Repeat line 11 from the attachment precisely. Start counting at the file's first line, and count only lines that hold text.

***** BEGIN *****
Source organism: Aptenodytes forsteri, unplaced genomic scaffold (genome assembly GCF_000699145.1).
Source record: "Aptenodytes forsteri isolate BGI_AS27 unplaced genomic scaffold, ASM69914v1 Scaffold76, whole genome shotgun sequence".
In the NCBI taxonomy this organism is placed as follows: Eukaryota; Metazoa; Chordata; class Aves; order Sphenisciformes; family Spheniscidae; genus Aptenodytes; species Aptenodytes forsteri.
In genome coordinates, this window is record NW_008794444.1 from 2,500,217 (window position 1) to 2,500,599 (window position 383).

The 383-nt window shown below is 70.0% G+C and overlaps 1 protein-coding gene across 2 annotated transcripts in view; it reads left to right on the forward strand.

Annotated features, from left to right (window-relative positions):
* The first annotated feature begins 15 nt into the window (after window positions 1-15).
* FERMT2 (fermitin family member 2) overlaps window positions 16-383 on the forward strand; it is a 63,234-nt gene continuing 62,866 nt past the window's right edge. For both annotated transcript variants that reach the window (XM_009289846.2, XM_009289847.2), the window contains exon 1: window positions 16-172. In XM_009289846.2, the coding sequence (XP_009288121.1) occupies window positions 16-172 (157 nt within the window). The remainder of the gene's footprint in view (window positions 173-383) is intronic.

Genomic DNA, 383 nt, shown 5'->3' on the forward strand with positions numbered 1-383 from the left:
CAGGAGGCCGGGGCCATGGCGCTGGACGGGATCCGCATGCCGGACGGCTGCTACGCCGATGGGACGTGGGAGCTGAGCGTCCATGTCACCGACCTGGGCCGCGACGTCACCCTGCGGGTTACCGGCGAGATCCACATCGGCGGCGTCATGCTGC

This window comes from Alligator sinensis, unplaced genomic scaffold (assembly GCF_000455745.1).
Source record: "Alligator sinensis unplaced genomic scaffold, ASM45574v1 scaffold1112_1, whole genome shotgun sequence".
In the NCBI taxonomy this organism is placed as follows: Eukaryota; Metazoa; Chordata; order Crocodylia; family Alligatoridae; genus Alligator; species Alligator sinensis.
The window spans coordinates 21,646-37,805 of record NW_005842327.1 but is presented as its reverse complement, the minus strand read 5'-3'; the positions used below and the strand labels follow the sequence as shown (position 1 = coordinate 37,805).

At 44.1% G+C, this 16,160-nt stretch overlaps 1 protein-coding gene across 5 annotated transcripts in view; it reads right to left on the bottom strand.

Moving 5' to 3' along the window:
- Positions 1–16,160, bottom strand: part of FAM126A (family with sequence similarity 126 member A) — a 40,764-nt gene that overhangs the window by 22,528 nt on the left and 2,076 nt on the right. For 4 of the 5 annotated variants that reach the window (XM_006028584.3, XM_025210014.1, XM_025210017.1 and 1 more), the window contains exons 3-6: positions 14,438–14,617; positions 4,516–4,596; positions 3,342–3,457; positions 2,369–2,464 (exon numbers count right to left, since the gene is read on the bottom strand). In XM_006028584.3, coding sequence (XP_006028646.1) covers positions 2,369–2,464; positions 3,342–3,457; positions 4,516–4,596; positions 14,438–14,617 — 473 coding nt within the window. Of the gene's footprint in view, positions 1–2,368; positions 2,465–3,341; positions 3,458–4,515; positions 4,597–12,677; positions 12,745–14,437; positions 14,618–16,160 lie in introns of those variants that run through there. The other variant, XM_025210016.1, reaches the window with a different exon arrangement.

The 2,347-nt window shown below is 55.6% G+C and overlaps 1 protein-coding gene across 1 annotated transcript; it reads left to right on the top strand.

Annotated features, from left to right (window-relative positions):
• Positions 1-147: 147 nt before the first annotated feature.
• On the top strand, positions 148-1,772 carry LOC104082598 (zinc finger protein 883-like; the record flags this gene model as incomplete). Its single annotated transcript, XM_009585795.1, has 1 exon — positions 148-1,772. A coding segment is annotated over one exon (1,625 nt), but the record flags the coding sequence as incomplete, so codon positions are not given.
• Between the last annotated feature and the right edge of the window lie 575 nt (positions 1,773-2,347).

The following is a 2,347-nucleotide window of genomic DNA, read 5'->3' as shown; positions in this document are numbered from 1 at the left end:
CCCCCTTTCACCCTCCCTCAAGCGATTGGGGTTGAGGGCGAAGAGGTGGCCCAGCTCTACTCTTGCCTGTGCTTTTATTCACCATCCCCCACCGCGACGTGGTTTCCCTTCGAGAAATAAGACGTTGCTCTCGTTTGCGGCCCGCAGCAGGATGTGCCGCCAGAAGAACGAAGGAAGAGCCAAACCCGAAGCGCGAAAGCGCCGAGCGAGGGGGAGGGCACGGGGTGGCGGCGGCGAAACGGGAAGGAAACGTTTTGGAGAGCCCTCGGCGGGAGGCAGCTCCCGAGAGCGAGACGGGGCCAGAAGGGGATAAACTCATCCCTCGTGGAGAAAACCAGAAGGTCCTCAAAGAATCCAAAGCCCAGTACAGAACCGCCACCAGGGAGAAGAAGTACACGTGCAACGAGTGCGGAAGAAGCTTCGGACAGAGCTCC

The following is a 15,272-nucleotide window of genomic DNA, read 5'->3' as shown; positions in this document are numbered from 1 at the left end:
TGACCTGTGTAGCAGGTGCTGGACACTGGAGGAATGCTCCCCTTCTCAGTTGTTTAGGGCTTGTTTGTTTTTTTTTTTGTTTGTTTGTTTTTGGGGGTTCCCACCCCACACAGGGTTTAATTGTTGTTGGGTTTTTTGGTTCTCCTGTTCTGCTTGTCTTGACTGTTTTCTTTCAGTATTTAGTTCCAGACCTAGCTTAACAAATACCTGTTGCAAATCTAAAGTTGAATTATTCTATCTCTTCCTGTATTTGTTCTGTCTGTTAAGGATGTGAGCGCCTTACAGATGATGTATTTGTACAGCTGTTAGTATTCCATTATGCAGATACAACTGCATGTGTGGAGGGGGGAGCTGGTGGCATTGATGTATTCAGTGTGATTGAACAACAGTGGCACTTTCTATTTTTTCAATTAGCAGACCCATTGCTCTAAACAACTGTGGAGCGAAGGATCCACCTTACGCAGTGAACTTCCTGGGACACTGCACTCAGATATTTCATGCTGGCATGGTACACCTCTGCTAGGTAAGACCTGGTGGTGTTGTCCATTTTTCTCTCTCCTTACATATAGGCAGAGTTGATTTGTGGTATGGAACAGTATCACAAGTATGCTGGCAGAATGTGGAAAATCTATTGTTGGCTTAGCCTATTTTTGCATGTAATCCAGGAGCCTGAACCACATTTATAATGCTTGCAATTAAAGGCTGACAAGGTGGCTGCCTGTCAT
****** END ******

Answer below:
This window comes from Alligator sinensis, unplaced genomic scaffold (assembly GCF_000455745.1).